Huard, who will be making a short presentation about the issue Thursday to the City Council, said she doesn't know why the city didn't have an adequate transition plan in the past.
"The city has completed a lot of ADA work over the years," she said. However, the work was not being coordinated under an action plan approved by federal officials, she said.
"I think the city needs to broaden its approach to reach every area of ADA requirements," Huard said.
The city likely will prioritize intersections and sidewalks that need ADA work done as quickly as possible, particularly near transit routes.
Huard said it's difficult to calculate how much will be spent on these improvements because they involve so many city departments, and the city has so many roads and buildings that will need to be examined.
"The city hopes to get an agreement on an action plan after review with the highway administration," Huard said. She said she expected an action plan to be in place in the near future.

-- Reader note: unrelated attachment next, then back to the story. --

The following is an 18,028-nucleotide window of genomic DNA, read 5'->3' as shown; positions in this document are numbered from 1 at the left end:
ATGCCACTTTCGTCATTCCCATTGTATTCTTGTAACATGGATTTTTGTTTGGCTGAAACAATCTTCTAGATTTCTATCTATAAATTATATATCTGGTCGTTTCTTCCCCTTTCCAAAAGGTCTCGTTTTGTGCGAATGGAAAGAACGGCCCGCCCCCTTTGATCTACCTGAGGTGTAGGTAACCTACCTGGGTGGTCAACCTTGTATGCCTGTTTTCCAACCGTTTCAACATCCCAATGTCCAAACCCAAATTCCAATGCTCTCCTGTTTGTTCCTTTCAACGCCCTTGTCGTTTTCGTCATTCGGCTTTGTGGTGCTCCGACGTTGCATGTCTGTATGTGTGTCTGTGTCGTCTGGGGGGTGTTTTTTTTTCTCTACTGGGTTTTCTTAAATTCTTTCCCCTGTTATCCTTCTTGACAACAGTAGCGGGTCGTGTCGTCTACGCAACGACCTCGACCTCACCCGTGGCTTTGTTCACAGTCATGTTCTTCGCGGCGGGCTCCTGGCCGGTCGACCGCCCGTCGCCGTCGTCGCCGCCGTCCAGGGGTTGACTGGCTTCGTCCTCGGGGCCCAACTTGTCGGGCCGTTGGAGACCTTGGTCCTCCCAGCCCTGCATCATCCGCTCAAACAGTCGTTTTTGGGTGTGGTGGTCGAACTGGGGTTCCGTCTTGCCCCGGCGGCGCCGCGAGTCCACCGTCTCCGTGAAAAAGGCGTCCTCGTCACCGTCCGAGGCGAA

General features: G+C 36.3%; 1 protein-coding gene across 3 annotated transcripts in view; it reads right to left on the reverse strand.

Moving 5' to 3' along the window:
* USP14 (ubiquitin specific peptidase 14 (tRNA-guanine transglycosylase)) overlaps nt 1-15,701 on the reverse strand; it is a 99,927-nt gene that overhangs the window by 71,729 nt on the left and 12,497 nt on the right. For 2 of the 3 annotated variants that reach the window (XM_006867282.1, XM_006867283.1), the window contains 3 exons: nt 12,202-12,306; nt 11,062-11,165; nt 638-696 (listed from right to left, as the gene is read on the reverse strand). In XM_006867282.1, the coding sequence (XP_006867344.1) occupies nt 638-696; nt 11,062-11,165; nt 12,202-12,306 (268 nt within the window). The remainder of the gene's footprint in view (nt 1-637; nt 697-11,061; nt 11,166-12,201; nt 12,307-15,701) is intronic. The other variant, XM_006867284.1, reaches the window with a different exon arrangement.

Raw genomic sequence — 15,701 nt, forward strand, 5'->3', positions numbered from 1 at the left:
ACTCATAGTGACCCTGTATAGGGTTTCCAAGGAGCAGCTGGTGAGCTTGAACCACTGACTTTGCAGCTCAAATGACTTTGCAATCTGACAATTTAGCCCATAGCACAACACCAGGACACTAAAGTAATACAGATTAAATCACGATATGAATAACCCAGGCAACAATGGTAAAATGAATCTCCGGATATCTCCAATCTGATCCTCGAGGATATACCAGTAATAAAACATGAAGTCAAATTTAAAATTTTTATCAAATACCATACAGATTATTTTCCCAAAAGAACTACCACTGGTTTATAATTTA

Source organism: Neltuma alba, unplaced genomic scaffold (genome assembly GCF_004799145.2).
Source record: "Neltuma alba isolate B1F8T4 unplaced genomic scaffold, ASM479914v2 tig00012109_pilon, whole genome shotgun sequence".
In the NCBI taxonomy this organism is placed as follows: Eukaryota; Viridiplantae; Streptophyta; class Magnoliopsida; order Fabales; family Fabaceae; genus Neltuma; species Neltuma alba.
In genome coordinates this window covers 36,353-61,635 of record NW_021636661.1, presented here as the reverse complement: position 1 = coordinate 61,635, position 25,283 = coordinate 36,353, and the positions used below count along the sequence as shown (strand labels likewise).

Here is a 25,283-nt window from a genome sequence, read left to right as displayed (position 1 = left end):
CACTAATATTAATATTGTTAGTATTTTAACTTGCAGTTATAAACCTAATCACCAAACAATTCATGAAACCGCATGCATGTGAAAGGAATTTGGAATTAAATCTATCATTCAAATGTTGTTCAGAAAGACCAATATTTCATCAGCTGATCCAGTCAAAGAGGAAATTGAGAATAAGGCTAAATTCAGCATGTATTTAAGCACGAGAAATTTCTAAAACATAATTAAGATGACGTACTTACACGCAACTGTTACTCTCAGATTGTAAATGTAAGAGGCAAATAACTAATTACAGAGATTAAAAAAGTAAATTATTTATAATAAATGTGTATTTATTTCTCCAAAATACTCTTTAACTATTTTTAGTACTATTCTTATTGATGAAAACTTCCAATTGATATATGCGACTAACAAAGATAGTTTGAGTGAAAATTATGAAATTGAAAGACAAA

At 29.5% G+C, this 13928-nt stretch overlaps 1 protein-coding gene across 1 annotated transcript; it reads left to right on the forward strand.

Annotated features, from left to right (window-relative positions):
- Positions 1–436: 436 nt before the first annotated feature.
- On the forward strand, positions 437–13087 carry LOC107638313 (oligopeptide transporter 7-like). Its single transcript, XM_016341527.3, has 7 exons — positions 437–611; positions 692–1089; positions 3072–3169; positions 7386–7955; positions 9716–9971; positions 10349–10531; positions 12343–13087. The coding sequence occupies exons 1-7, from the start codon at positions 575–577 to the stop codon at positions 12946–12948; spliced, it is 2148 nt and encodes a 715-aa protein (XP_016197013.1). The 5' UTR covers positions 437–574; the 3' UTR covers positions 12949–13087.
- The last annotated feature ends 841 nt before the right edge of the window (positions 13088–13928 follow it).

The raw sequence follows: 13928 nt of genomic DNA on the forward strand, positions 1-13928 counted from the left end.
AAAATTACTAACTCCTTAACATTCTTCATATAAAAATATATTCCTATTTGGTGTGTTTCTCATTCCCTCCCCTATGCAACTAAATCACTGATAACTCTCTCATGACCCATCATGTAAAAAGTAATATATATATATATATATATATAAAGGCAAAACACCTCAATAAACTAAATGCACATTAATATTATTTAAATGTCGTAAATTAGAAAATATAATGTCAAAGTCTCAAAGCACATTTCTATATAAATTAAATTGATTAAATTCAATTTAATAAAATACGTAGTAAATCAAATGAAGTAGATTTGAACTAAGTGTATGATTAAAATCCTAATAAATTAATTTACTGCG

"The whole point is to avoid discrimination with people with disabilities," she said.
She said the city already issues citations to residents whose cars block sidewalks.
Smith, who has neurological disorders including myasthenia gravis and Charcot-Marie-Tooth disease, said the city should have taken these steps 25 years ago.
Other disabled people, including the blind, face a number of obstacles, including signs that block sidewalks, sharp drop-offs next to sidewalks and a lack of rubber pads on curb ramps.
Smith said it's difficult for him to walk, and he said he's fallen a few times in Medford, so he mostly tries to get around on his wheelchair.
Smith has appeared before the council to complain that some people park their vehicles on sidewalks, which makes it difficult for the disabled to get around.